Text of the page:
Yuan H, Liu H, Liu Z, et al.
Genetic variants in Hippo pathway genes YAP1, TEAD1 and TEAD4 are associated with melanoma-specific survival.
Int J Cancer. 2015; 137(3):638-45 [PubMed] Free Access to Full Article Related Publications
Cutaneous melanoma (CM) is the most lethal form of skin cancers. The Hippo pathway controls cell migration, development and sizes of the organs in diverse species, and deregulation of this pathway may affect CM progression and prognosis. Therefore, we hypothesized that genetic variants of Hippo pathway genes might predict survival of CM patients. We used the genotyping data of 1,115 common single nucleotide polymorphisms (SNPs) in the 12 pathway core genes (i.e., MST1, MST2, SAV1, LATS1, LATS2, MOB1A, MOB1B, YAP1, TEAD1, TEAD2, TEAD3 and TEAD4) from the dataset of our previously published CM genome-wide association study and comprehensively analyzed their associations with CM-specific survival (CSS) in 858 CM patients by using the Kaplan-Meier analyses and Cox proportional hazards regression models. We found a predictive role of YAP1 rs11225163 CC, TEAD1 rs7944031 AG+GG and TEAD4 rs1990330 CA+AA in the prognosis of CM. In addition, patients with an increasing number of unfavorable genotypes (NUG) had a markedly increased risk of death. After incorporating NUG in the model with clinical variables, the new model showed a significantly improved discriminatory ability to classify CSS (AUC increased from 82.03% to 84.56%). Our findings suggest that genetic variants of Hippo pathway genes, particularly YAP1 rs11225163, TEAD1 rs7944031 and TEAD4 rs1990330, may independently or jointly modulate survival of CM patients. Additional large, prospective studies are needed to validate these findings.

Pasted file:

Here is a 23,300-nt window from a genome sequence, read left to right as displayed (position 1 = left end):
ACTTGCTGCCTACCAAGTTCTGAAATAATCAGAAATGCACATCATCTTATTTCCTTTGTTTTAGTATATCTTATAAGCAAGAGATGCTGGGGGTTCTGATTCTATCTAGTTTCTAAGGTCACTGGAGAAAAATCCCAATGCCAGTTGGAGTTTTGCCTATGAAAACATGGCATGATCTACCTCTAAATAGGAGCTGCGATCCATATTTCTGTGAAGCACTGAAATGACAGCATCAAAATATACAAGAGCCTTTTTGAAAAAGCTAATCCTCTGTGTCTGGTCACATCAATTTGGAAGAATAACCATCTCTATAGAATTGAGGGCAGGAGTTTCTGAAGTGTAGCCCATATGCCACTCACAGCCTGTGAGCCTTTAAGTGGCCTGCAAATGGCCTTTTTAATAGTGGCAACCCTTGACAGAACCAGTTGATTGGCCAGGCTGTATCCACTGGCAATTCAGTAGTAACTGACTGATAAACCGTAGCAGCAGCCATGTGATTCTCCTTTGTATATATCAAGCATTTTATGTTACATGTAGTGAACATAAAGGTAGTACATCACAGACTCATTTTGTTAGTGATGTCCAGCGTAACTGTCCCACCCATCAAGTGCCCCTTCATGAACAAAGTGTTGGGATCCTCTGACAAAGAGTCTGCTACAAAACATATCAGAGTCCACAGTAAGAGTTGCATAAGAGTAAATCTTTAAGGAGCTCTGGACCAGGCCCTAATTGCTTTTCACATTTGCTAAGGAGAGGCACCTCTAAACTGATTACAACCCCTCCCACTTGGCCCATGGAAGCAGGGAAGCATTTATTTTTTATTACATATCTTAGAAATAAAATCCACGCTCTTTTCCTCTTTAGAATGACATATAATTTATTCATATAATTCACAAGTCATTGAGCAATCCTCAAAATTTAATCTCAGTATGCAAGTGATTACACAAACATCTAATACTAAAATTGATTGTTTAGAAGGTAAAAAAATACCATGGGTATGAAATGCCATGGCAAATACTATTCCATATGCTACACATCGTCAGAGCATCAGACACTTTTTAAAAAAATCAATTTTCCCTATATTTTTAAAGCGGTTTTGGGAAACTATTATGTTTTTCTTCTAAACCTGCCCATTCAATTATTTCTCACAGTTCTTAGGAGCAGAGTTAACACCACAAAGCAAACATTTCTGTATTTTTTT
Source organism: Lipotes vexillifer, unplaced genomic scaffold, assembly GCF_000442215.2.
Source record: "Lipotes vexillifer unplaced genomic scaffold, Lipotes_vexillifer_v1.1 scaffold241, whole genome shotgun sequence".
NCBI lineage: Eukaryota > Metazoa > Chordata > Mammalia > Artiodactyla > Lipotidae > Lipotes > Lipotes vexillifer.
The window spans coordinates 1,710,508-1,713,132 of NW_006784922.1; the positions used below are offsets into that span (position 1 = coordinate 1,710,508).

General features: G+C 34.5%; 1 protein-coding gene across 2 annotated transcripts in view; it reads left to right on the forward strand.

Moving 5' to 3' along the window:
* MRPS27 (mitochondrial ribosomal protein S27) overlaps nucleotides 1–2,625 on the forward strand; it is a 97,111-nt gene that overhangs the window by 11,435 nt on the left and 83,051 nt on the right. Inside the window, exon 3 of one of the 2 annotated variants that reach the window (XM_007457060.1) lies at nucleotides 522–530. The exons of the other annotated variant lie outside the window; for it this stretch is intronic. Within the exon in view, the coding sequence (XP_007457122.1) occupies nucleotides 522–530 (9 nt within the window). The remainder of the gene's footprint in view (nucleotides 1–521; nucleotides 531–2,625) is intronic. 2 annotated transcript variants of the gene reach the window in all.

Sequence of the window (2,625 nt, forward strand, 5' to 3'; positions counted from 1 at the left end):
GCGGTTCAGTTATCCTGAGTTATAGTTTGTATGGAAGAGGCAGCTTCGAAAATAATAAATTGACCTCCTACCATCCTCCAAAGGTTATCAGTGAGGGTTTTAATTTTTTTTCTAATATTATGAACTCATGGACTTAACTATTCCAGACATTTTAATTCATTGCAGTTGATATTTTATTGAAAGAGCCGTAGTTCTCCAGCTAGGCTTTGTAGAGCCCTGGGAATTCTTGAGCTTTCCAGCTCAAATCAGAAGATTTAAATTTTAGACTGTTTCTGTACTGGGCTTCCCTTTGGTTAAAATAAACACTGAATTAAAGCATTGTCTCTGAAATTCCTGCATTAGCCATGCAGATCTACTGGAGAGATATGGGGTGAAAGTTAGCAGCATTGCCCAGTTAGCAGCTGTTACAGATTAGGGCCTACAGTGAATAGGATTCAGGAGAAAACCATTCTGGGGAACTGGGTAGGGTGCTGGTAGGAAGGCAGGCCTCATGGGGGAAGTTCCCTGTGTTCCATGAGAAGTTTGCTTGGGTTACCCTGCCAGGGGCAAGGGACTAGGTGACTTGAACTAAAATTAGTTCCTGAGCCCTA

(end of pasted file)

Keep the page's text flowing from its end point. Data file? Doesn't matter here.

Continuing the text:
Wang C, Zhu ZM, Liu CL, et al.
Knockdown of yes-associated protein inhibits proliferation and downregulates large tumor suppressor 1 expression in MHCC97H human hepatocellular carcinoma cells.
Mol Med Rep. 2015; 11(6):4101-8 [PubMed] Free Access to Full Article Related Publications